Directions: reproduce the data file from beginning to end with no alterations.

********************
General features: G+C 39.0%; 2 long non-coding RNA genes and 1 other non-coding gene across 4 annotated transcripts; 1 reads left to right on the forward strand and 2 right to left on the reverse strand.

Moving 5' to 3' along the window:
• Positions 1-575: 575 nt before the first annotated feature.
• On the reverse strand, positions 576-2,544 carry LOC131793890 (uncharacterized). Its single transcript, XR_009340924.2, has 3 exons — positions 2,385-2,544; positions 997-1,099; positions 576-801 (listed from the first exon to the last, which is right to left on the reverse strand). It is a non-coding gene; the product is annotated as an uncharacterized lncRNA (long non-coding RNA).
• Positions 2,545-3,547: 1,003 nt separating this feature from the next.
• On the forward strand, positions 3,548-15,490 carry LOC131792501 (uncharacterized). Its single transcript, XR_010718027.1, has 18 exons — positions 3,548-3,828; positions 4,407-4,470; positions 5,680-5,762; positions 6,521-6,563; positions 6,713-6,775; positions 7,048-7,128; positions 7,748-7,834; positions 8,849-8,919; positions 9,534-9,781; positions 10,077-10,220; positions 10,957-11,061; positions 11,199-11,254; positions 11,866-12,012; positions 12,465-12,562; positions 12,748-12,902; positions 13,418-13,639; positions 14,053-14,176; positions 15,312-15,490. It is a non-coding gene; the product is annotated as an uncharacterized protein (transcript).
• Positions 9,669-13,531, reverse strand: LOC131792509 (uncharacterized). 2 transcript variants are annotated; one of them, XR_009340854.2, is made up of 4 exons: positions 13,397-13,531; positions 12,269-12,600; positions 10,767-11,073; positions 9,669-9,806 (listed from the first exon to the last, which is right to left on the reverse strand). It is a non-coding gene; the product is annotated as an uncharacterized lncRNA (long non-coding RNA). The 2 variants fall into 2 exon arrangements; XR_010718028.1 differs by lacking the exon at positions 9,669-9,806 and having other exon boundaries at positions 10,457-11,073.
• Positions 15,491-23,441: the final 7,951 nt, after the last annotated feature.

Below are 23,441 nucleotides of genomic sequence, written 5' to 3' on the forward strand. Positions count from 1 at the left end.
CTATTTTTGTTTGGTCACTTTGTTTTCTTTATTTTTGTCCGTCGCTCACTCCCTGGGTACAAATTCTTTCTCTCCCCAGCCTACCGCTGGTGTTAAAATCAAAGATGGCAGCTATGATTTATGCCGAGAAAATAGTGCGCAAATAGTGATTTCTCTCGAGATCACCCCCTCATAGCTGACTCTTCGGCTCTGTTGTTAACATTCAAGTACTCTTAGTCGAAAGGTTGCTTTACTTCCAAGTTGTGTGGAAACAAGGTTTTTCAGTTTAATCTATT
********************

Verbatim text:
General features: G+C 39.0%; 2 long non-coding RNA genes and 1 other non-coding gene across 4 annotated transcripts; 1 reads left to right on the forward strand and 2 right to left on the reverse strand.

Moving 5' to 3' along the window:
• Positions 1-575: 575 nt before the first annotated feature.
• On the reverse strand, positions 576-2,544 carry LOC131793890 (uncharacterized). Its single transcript, XR_009340924.2, has 3 exons — positions 2,385-2,544; positions 997-1,099; positions 576-801 (listed from the first exon to the last, which is right to left on the reverse strand). It is a non-coding gene; the product is annotated as an uncharacterized lncRNA (long non-coding RNA).
• Positions 2,545-3,547: 1,003 nt separating this feature from the next.
• On the forward strand, positions 3,548-15,490 carry LOC131792501 (uncharacterized). Its single transcript, XR_010718027.1, has 18 exons — positions 3,548-3,828; positions 4,407-4,470; positions 5,680-5,762; positions 6,521-6,563; positions 6,713-6,775; positions 7,048-7,128; positions 7,748-7,834; positions 8,849-8,919; positions 9,534-9,781; positions 10,077-10,220; positions 10,957-11,061; positions 11,199-11,254; positions 11,866-12,012; positions 12,465-12,562; positions 12,748-12,902; positions 13,418-13,639; positions 14,053-14,176; positions 15,312-15,490. It is a non-coding gene; the product is annotated as an uncharacterized protein (transcript).
• Positions 9,669-13,531, reverse strand: LOC131792509 (uncharacterized). 2 transcript variants are annotated; one of them, XR_009340854.2, is made up of 4 exons: positions 13,397-13,531; positions 12,269-12,600; positions 10,767-11,073; positions 9,669-9,806 (listed from the first exon to the last, which is right to left on the reverse strand). It is a non-coding gene; the product is annotated as an uncharacterized lncRNA (long non-coding RNA). The 2 variants fall into 2 exon arrangements; XR_010718028.1 differs by lacking the exon at positions 9,669-9,806 and having other exon boundaries at positions 10,457-11,073.
• Positions 15,491-23,441: the final 7,951 nt, after the last annotated feature.

Below are 23,441 nucleotides of genomic sequence, written 5' to 3' on the forward strand. Positions count from 1 at the left end.
CTATTTTTGTTTGGTCACTTTGTTTTCTTTATTTTTGTCCGTCGCTCACTCCCTGGGTACAAATTCTTTCTCTCCCCAGCCTACCGCTGGTGTTAAAATCAAAGATGGCAGCTATGATTTATGCCGAGAAAATAGTGCGCAAATAGTGATTTCTCTCGAGATCACCCCCTCATAGCTGACTCTTCGGCTCTGTTGTTAACATTCAAGTACTCTTAGTCGAAAGGTTGCTTTACTTCCAAGTTGTGTGGAAACAAGGTTTTTCAGTTTAATCTATT